Gay Byrne has admitted that he has many regrets in his life, including the amount of time he spent working in RTE.
The legendary broadcaster was diagnosed with cancer at the end of 2016 and has been going through ‘gruelling’ treatment including radiotherapy and chemotherapy.
The 83-year-old now says he regrets he didn’t take more time off to enjoy life with his wife and daughters Suzy and Crona.
Speaking about what he learned from his illness, he admitted: “Not a lot, I learned how bloody miserable it is. I learned that I don’t suffer easily. I rail against it. The other mistake I made, and other people may feel the same way is I tried to fit in my treatment and sickness with all the other things I was doing, I didn’t see why I should give up anything, but I was totally wrong. I should have said this year is for me to try to get on top of this disease.”
Gay also spoke to Ray D’Arcy on his radio show about the things he would change.
“I do have great regrets…I have only brief little snatches of memories of Crona and Suzy growing up. I regret that.
“Generally speaking, I regret now the amount of time I gave to this place, you know? It was an awful lot of time and I should have taken time to do other things and I had the opportunity to do other things but I was dedicated to the place,” he admitted.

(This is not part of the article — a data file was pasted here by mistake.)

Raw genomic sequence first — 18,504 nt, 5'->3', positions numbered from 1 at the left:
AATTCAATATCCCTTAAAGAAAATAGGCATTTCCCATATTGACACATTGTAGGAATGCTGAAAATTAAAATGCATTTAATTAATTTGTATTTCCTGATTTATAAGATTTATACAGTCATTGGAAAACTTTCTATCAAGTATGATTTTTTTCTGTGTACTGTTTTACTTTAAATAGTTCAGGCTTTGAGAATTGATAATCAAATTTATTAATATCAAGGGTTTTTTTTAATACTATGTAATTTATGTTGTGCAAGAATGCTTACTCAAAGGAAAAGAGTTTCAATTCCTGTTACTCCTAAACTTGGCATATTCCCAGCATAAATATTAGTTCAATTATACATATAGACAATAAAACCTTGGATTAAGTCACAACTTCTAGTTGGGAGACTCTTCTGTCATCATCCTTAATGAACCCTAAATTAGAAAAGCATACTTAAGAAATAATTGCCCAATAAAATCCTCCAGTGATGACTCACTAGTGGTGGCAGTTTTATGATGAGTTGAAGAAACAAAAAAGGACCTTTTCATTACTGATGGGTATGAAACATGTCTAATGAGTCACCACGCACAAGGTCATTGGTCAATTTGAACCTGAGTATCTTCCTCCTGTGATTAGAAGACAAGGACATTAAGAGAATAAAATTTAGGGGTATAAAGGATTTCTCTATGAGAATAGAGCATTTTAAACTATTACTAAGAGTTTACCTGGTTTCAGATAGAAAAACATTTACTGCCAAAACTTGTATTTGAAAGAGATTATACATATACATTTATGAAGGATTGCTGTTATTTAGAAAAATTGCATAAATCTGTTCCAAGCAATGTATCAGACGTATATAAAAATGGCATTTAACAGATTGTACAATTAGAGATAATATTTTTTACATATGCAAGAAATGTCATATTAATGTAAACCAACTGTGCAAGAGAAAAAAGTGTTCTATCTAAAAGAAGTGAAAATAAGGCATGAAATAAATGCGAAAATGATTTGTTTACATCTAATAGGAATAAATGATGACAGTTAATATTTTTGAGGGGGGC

Having said that, Gay revealed he also feels lucky to have been able to do what he did in his career.
“I got what I wanted from life. I ended up being what I had wanted to be for the time I was 14 or 15 years of age. To how many people in the world is that given? That they end up doing exactly what they intended to do. I lived my dream.“
“It took time and most of my energy and a lot of hours. Now, we went away on holidays of course, and the girls had a wonderful life growing up of course. They benefited from my being their father and Kathleen being their mother. nonetheless, I regret that now when it’s too late that didn’t force myself to take the time off and do some of the things I would have liked to have done. And now it’s too late and I can’t do it any longer because I have a stick and a crutch and all of that.”
Speaking about the prospect of mortality Gay said: “Obviously I’m closer to the exit than the entry door and it’s coming faster. And there’s nothing I can do to avoid it. And this thing that I have will probably hasten it but if that’s to be, that’s to be.
“There’s nothing I can do about it. I’m not afraid of dying, I’ve no fear of dying whatsoever but I don’t want to die in agony and I don’t want to lie in a bed with 15 tubes coming out of me for, you know, two years or something. Give me the morphine switch and I’ll look after myself. Thank you very much.”